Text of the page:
1. Noun – the land near a shore : seashore
  2. Verb (intransitive) – to proceed easily without special application of effort or concern

Not too long ago, Gini and I visited the “land near a shore” where we were very careful to “proceed easily without special application of effort or concern” for a few days. Hard work, but SOMEONE has to do it!

As the philosopher/sailor/singer, Jimmy Buffet, sings:

“These changes in latitudes, changes in attitudes, Nothing remains quite the same. Through all of the islands and all of the highlands, If we couldn’t laugh we would all go insane”

I’m happy to report there was much laughter and we returned no more insane than when we departed.

The coast is a wonderful place for us. In our sub-tropical paradise, the salt water is warm and the currents gentle. Sand caresses your toes and there is always a fresh breeze to cool your brow. We attempted to overdose on boiled fresh shrimp but were unsuccessful. There were plenty of birds to see especially if you put forth the effort to visit a few different environments. But we constantly reminded each other of that pesky definition. To coast: “to proceed easily without special application of effort or concern”. We wouldn’t want to violate an actual definition.

Here’s some stuff we saw while we were coasting through the days at the coast.

Sunrise from the back porch of the houseboat.

Apalachicola

 

Ring-billed Gulls were abundant. And noisy.

Apalachicola

 

Across the marsh a prescribed burn in the nearby national forest produced what Gini called a “smoke monster”. Happily, it didn’t head our direction.

Apalachicola

 

A bright male Northern Cardinal provided a nice splash of color in the reeds of the marsh.

Apalachicola

 

Sunsets were somewhat spectacular. A Great Blue Heron headed home after a day’s fishing.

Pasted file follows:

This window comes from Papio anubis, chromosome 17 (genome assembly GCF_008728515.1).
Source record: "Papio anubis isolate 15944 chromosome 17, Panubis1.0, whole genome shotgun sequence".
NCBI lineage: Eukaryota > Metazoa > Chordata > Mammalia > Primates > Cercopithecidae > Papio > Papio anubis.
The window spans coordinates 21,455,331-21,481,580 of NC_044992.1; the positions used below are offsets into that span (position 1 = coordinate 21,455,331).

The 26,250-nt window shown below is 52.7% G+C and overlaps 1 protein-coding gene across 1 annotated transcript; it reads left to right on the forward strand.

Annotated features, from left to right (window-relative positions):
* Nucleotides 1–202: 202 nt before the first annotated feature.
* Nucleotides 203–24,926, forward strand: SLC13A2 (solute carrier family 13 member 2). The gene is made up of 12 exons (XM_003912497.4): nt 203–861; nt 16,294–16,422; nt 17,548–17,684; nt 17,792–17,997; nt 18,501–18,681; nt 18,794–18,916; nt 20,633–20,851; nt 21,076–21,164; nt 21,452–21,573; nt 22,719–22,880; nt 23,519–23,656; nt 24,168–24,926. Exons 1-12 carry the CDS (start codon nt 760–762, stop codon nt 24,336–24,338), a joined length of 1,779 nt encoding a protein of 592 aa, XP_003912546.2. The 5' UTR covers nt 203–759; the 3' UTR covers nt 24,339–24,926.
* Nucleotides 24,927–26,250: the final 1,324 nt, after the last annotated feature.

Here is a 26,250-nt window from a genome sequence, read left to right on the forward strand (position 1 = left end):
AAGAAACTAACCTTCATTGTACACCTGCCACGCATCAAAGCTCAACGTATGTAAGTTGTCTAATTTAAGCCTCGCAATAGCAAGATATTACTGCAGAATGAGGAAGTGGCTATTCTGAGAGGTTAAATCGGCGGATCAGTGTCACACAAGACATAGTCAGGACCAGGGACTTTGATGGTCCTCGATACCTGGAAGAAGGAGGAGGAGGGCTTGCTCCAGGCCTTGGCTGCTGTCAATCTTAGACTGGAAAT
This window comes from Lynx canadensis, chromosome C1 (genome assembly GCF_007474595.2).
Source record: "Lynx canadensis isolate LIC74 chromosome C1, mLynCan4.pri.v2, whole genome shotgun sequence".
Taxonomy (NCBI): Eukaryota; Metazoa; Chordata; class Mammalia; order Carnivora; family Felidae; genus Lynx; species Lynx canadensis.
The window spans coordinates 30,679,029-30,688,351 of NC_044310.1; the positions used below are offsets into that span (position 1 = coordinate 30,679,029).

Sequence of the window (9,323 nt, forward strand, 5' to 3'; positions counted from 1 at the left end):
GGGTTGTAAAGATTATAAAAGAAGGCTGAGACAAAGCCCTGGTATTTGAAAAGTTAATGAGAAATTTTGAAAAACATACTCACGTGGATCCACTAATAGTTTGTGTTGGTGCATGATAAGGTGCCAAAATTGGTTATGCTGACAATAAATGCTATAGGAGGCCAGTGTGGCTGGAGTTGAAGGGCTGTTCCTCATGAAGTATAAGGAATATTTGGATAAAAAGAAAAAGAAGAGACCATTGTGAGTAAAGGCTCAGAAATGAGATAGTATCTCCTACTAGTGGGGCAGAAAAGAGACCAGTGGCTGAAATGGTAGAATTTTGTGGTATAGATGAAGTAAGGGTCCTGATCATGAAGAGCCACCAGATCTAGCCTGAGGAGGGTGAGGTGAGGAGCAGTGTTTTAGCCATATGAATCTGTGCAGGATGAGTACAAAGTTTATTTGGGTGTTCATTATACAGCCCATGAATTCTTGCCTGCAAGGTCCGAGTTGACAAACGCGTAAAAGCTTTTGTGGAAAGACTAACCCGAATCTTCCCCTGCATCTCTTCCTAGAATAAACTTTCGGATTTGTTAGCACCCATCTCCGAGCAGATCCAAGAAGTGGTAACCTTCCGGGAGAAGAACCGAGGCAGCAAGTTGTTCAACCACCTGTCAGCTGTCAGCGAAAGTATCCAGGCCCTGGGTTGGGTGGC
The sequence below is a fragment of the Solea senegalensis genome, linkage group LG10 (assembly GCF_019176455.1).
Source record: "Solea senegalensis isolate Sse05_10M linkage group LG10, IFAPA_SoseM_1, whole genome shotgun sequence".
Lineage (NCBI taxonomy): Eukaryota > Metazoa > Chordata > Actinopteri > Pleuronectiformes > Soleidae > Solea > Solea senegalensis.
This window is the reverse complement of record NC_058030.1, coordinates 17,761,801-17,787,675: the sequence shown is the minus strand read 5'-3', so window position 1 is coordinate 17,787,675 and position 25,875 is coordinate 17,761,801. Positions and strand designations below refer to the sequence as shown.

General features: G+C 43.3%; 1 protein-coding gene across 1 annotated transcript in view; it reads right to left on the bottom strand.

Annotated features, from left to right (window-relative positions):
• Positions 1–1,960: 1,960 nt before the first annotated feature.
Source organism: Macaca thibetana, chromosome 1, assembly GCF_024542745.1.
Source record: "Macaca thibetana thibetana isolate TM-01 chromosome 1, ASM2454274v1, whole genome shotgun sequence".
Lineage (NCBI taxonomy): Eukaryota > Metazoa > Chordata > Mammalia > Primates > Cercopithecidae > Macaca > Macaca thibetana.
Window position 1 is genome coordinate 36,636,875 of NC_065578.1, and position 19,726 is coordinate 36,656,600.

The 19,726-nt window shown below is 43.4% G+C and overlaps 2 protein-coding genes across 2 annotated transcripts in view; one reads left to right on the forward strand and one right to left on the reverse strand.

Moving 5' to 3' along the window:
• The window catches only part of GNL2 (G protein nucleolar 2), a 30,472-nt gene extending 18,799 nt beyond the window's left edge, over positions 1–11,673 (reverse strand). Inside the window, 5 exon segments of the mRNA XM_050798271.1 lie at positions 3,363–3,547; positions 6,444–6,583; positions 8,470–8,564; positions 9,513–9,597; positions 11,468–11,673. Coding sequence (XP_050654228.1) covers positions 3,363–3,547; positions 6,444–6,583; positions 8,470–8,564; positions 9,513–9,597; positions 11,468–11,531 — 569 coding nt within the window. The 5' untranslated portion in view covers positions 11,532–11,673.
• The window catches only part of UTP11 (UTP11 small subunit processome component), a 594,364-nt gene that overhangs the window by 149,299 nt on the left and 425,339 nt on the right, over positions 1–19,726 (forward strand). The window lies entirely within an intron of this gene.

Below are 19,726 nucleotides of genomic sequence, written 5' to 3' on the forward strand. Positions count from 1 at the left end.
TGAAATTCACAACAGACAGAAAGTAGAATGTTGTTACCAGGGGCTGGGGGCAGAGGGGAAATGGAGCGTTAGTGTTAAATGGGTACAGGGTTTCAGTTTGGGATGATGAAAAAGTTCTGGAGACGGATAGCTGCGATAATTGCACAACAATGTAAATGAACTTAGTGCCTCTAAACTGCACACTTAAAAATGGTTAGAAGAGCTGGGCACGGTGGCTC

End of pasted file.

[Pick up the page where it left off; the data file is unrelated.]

Apalachicola

 

On our second day, we drove into the national forest (past that burn area!) for a little exploration. Sunrise along the way caught our attention.

Apalachicola

 

In the heavily wooded forest, a Hermit Thrush was curious about us.

Apalachicola

 

A male American Kestrel was annoyed with us because he was tracking a small critter in the understory.

Apalachicola

 

Back on the houseboat, we watched a pair of Bald Eagles fish as the tide receded. The two mates, perched on that sign made me think of Gini and I. Like the eagles, we’re partners for life and like the sign says, we’re going through life at a slow pace trying not to create much fuss.

Apalachicola

 

The Laughing Gulls always sounded the alert when they saw us on the porch, hoping we had brought a helping of shrimp for them. Nope.

Apalachicola

 

Brown Pelicans are fun to watch as they soar and dive onto a school of fish, scooping them up with their net-like beaks.

Apalachicola

 

A final sunset from the porch. Heading home in the morning. Sigh.

Apalachicola

 

We coasted to the coast and back again. Can’t wait for an encore. If you don’t have a coast nearby, coast away somewhere special for a day or two. Laugh a lot so you don’t go insane.

 

Enjoy your search for a natural place and come back for a visit.

Categories: Birds, Florida, Photography, Travel | Tags: , , , , , , , , , | 6 Comments